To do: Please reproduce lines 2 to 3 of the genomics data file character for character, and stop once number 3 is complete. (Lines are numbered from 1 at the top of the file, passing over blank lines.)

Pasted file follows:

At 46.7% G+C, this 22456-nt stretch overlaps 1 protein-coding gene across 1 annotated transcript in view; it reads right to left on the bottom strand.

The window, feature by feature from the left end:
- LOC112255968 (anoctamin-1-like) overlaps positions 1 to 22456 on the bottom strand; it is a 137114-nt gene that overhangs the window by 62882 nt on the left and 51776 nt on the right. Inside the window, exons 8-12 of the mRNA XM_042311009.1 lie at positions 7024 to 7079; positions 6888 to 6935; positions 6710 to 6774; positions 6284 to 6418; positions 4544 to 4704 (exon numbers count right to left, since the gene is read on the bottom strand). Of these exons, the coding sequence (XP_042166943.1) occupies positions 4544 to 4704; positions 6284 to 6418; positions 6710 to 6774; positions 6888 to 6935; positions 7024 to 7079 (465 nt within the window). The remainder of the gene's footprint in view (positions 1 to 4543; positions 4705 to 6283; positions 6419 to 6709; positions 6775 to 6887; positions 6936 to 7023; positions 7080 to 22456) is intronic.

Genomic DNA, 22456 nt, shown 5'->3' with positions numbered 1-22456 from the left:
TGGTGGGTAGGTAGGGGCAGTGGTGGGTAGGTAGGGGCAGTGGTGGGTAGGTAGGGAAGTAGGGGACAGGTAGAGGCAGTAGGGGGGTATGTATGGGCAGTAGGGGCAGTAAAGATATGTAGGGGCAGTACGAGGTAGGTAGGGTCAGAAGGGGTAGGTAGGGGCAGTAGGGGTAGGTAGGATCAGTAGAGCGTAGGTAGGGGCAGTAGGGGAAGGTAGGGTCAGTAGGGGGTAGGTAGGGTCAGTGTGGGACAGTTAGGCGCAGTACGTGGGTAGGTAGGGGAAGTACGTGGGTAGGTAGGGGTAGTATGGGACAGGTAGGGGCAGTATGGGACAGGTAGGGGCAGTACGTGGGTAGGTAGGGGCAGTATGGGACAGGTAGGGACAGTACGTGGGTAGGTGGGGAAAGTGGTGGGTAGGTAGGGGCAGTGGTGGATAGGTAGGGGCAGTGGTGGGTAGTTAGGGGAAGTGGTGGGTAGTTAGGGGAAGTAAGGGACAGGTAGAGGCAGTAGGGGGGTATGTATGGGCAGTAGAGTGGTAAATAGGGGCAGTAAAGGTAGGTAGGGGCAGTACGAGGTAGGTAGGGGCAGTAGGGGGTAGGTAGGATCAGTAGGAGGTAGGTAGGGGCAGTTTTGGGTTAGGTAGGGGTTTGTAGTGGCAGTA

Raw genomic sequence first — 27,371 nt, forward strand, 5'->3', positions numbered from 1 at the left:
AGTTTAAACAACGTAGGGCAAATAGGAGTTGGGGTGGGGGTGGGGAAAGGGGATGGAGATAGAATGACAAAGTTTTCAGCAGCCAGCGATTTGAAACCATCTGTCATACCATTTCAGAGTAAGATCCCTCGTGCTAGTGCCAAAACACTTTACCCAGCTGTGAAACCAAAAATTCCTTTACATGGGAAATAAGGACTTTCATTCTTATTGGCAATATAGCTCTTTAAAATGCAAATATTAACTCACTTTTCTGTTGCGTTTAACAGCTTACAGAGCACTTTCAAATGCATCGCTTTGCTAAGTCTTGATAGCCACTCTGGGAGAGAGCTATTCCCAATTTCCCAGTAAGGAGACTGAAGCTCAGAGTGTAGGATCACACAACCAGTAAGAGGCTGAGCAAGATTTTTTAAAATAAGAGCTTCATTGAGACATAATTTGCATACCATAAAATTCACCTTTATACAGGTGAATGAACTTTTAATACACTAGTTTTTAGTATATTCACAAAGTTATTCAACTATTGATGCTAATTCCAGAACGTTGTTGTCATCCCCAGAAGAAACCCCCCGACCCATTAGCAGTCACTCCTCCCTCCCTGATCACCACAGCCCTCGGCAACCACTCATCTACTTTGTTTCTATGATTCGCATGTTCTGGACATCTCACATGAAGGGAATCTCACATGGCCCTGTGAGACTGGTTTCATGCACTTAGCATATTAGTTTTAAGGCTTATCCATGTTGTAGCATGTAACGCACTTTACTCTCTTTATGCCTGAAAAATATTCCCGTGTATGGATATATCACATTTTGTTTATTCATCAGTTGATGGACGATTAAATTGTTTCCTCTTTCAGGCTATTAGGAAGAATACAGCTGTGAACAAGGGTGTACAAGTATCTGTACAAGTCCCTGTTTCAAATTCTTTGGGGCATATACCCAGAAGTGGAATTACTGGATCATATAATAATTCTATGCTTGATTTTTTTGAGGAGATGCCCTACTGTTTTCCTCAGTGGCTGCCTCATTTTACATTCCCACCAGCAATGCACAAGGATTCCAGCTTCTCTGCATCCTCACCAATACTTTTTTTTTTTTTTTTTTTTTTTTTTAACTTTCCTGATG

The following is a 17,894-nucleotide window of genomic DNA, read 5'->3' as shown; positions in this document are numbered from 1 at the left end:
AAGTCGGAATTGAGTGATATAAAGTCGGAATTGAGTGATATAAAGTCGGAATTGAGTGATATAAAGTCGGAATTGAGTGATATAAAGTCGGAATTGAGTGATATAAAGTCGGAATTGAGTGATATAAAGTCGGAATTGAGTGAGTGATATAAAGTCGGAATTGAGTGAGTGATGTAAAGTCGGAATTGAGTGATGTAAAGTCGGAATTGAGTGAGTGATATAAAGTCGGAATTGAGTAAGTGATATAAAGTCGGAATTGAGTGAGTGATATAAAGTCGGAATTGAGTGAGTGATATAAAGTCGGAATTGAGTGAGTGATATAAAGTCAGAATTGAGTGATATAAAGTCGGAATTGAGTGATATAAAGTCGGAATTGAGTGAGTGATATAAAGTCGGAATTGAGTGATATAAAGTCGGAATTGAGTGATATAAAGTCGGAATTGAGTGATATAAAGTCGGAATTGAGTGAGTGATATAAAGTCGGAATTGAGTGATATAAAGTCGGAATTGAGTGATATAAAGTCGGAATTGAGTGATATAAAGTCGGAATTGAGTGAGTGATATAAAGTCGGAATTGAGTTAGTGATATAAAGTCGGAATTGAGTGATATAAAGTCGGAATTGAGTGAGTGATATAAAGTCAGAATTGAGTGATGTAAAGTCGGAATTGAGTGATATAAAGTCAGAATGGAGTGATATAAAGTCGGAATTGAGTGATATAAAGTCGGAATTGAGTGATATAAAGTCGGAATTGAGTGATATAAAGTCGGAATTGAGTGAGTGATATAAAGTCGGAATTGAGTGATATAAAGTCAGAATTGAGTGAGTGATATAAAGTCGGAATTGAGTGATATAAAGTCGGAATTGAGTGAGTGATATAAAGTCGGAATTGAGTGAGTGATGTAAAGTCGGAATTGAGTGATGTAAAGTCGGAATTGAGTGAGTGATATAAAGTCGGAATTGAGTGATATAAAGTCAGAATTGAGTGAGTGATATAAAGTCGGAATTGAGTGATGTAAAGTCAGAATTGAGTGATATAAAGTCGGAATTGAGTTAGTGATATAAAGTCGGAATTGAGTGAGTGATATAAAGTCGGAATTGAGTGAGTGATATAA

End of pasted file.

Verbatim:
The window, feature by feature from the left end:
- LOC112255968 (anoctamin-1-like) overlaps positions 1 to 22456 on the bottom strand; it is a 137114-nt gene that overhangs the window by 62882 nt on the left and 51776 nt on the right. Inside the window, exons 8-12 of the mRNA XM_042311009.1 lie at positions 7024 to 7079; positions 6888 to 6935; positions 6710 to 6774; positions 6284 to 6418; positions 4544 to 4704 (exon numbers count right to left, since the gene is read on the bottom strand). Of these exons, the coding sequence (XP_042166943.1) occupies positions 4544 to 4704; positions 6284 to 6418; positions 6710 to 6774; positions 6888 to 6935; positions 7024 to 7079 (465 nt within the window). The remainder of the gene's footprint in view (positions 1 to 4543; positions 4705 to 6283; positions 6419 to 6709; positions 6775 to 6887; positions 6936 to 7023; positions 7080 to 22456) is intronic.